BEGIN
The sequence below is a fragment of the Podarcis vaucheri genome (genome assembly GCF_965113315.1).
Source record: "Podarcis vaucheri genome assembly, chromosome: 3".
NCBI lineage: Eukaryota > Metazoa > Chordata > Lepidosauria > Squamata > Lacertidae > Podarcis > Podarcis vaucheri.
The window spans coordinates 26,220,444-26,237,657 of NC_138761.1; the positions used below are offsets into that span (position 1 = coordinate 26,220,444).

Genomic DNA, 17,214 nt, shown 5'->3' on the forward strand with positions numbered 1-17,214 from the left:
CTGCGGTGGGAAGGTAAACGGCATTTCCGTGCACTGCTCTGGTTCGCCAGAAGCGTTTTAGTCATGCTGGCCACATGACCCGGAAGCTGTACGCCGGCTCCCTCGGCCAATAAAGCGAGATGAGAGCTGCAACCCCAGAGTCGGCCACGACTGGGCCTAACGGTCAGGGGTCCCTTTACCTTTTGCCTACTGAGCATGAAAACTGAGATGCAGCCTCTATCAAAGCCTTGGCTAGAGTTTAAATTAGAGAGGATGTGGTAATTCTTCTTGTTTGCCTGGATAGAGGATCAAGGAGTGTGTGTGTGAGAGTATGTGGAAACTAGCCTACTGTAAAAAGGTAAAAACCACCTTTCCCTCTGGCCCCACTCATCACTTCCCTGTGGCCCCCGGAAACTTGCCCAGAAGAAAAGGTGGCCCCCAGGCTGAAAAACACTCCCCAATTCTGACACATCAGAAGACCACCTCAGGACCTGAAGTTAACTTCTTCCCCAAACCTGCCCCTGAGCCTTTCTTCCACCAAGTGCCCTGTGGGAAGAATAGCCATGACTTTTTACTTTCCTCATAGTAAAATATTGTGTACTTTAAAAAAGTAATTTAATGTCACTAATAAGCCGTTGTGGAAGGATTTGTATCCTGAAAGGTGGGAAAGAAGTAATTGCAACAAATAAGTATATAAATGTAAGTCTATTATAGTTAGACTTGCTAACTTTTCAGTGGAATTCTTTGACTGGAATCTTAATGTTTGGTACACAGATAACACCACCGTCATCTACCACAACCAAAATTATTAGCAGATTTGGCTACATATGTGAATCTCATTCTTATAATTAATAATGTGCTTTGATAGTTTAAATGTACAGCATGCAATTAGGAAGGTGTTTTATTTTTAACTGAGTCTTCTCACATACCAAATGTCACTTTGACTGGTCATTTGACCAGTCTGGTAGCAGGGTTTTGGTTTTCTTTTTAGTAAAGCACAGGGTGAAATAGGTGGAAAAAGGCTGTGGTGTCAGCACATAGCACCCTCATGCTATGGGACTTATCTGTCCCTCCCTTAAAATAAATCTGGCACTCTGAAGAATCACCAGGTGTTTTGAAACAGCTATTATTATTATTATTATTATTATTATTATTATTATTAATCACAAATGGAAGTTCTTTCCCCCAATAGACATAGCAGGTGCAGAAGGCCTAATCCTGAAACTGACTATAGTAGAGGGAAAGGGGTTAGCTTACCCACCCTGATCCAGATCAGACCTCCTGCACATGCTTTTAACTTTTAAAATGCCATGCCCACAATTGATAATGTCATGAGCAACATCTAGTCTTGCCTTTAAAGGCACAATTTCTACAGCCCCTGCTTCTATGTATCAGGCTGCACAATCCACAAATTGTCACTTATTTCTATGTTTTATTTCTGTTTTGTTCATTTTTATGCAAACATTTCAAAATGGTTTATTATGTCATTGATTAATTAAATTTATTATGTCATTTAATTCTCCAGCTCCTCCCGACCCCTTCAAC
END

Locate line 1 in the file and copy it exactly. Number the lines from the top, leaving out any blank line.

The sequence below is a fragment of the Podarcis vaucheri genome (genome assembly GCF_965113315.1).